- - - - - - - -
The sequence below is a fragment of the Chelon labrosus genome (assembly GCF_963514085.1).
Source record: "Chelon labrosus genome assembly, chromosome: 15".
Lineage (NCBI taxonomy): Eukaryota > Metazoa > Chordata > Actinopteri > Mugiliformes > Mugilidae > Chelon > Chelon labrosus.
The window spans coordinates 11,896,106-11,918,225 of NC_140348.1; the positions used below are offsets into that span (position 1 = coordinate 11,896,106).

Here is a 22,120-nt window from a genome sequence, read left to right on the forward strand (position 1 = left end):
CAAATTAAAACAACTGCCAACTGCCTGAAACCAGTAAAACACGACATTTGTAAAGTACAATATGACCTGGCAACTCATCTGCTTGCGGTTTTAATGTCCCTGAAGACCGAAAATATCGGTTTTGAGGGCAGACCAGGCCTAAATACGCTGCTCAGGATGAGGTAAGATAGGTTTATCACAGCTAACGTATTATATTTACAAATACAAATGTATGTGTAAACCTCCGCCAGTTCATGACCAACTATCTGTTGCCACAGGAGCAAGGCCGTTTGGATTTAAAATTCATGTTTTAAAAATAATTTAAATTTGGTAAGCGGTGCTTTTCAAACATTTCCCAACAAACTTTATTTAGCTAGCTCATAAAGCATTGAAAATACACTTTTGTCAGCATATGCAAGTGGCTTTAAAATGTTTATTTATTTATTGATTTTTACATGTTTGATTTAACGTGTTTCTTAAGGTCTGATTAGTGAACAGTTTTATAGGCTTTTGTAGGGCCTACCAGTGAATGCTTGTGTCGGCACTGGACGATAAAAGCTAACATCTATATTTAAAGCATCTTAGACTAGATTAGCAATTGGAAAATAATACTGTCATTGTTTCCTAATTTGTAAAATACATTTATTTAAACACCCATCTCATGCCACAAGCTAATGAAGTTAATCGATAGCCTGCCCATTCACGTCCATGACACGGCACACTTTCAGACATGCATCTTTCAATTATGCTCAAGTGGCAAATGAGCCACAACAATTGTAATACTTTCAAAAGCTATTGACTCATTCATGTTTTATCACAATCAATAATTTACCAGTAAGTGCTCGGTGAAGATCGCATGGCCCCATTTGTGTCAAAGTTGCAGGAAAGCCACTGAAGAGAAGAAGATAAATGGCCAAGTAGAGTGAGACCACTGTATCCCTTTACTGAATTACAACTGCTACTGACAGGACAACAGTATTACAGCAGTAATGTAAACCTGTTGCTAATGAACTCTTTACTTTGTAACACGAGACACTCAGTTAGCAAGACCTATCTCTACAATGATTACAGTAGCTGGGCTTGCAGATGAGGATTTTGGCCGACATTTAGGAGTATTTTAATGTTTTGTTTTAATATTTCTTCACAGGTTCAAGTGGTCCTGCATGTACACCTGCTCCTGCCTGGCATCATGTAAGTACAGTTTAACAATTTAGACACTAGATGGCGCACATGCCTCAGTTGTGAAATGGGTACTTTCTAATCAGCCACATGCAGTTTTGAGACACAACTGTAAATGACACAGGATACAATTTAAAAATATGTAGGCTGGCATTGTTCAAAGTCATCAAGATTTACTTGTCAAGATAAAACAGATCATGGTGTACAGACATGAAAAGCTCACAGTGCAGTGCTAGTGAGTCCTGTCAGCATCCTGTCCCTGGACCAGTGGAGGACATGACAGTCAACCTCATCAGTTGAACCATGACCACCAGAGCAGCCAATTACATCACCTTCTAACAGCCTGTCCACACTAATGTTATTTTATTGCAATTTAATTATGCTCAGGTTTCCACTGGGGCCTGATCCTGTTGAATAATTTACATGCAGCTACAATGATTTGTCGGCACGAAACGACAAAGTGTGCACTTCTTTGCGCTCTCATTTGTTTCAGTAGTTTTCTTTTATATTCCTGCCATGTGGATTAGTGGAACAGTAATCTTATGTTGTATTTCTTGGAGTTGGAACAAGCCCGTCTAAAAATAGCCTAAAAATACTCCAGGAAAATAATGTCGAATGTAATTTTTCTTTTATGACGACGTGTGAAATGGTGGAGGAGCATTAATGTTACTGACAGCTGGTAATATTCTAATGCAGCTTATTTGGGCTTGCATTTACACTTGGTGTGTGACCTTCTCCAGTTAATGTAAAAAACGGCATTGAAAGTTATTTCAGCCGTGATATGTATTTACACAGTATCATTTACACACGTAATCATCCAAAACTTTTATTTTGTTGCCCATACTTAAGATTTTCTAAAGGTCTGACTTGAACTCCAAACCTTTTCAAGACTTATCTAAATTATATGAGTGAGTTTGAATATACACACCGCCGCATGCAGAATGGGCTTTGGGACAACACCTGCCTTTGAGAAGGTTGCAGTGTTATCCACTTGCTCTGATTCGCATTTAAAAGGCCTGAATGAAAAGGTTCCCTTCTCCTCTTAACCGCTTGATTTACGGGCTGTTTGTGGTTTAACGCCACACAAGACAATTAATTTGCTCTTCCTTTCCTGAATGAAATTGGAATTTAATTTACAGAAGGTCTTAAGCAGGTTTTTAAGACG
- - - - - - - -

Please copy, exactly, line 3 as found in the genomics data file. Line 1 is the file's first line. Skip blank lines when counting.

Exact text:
Lineage (NCBI taxonomy): Eukaryota > Metazoa > Chordata > Actinopteri > Mugiliformes > Mugilidae > Chelon > Chelon labrosus.